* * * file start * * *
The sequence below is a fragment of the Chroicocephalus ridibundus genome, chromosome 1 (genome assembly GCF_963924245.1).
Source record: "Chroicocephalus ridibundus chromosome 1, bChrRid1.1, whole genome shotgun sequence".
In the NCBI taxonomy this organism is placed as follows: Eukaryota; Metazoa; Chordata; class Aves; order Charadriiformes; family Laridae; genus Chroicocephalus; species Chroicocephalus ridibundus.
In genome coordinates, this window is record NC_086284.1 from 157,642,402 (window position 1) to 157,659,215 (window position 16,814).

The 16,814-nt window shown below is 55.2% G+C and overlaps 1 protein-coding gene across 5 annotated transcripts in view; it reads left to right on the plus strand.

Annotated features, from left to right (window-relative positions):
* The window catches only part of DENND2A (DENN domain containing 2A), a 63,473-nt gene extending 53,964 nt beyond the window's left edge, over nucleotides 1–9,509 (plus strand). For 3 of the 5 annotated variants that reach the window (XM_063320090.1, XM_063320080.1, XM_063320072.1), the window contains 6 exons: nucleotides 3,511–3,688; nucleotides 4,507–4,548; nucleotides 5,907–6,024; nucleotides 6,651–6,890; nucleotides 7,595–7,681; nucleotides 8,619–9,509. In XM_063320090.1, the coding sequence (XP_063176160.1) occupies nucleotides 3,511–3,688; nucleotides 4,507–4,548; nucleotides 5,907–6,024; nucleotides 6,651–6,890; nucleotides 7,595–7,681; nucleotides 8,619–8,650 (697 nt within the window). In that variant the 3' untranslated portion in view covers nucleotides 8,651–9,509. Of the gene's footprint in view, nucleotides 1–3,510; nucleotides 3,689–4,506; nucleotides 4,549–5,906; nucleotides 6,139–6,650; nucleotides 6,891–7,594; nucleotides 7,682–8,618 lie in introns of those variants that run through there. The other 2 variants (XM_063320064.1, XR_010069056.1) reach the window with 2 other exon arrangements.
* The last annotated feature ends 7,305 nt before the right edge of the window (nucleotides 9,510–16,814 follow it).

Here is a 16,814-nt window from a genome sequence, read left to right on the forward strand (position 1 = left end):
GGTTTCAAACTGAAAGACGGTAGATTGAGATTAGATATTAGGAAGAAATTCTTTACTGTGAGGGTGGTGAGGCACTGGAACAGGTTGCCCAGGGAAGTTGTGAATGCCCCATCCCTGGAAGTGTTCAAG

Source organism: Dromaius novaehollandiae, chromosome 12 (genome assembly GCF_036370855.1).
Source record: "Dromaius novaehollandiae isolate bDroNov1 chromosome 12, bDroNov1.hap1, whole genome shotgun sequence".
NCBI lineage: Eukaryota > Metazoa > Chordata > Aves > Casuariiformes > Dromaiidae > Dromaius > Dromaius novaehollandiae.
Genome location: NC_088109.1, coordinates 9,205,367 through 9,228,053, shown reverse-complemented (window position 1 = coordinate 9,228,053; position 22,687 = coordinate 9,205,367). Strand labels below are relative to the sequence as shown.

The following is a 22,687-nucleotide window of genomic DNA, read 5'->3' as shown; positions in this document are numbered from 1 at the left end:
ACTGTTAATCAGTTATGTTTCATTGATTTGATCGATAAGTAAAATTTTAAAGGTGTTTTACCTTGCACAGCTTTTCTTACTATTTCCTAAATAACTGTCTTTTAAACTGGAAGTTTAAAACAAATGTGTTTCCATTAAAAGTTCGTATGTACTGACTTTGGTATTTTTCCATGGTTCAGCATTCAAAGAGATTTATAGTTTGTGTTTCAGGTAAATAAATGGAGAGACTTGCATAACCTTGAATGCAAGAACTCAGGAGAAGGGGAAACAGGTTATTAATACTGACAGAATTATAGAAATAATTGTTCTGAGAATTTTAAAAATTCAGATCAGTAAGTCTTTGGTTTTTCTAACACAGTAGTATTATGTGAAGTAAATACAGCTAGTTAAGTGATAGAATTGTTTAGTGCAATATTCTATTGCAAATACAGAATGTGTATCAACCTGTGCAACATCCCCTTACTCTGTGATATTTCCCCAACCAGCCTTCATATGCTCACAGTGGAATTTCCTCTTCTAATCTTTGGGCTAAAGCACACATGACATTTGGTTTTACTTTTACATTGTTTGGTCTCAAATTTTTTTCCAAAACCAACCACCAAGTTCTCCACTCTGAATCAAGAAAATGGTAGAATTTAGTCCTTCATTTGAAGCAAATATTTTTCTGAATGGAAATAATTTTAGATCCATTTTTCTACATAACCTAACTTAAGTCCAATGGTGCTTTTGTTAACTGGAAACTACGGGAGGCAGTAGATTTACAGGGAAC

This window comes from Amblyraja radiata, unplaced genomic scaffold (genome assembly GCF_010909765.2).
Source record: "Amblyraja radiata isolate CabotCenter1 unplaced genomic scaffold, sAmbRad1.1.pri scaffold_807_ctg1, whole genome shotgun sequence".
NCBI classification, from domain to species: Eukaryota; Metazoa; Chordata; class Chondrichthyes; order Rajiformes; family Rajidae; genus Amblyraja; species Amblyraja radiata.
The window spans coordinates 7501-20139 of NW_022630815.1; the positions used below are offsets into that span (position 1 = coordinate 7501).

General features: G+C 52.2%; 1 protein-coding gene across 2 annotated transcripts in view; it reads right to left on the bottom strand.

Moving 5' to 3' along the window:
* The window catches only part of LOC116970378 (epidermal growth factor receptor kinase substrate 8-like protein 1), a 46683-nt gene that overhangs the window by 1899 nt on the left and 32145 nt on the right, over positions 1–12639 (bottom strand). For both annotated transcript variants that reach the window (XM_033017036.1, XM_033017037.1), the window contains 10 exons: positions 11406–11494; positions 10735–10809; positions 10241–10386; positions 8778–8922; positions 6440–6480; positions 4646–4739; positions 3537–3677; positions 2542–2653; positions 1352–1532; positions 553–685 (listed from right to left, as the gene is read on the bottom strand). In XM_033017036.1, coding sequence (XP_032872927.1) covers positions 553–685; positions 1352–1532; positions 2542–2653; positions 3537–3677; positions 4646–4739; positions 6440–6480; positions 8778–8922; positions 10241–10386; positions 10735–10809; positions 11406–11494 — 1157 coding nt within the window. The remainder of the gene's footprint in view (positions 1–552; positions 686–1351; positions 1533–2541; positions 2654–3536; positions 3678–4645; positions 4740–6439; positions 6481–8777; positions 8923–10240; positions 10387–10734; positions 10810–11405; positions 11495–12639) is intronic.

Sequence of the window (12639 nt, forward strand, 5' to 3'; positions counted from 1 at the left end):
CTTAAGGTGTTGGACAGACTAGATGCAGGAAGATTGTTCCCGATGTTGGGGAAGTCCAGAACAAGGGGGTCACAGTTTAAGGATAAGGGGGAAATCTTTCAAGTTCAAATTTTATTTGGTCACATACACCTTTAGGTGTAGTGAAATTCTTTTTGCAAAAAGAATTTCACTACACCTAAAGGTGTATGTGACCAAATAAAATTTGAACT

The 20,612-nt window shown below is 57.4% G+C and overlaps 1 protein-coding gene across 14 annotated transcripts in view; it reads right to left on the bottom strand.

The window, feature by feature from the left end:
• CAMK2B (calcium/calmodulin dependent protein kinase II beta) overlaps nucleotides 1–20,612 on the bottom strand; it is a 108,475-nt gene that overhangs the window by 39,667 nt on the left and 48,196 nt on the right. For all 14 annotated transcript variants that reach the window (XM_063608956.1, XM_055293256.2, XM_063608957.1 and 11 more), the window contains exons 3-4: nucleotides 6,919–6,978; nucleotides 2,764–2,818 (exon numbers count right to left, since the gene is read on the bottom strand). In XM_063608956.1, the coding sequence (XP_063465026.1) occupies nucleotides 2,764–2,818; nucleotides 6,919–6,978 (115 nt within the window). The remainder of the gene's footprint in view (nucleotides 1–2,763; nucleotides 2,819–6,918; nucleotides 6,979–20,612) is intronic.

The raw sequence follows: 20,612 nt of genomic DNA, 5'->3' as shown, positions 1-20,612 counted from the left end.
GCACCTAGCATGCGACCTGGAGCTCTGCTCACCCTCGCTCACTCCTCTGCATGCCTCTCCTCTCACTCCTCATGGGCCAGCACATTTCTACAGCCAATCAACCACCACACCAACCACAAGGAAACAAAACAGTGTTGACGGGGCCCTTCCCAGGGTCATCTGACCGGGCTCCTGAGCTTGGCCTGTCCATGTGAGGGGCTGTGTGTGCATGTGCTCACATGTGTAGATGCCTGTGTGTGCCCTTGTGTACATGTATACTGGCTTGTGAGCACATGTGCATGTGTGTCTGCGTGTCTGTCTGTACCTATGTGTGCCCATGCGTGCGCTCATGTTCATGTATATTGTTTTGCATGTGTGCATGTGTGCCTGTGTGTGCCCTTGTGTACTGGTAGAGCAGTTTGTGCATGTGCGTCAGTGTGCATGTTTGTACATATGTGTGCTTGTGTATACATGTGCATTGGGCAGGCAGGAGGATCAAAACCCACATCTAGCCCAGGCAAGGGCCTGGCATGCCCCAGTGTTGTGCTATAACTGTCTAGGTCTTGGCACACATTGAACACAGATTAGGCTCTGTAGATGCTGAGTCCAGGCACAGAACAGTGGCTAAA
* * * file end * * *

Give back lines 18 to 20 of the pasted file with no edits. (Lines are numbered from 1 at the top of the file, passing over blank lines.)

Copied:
Source record: "Amblyraja radiata isolate CabotCenter1 unplaced genomic scaffold, sAmbRad1.1.pri scaffold_807_ctg1, whole genome shotgun sequence".
NCBI classification, from domain to species: Eukaryota; Metazoa; Chordata; class Chondrichthyes; order Rajiformes; family Rajidae; genus Amblyraja; species Amblyraja radiata.
The window spans coordinates 7501-20139 of NW_022630815.1; the positions used below are offsets into that span (position 1 = coordinate 7501).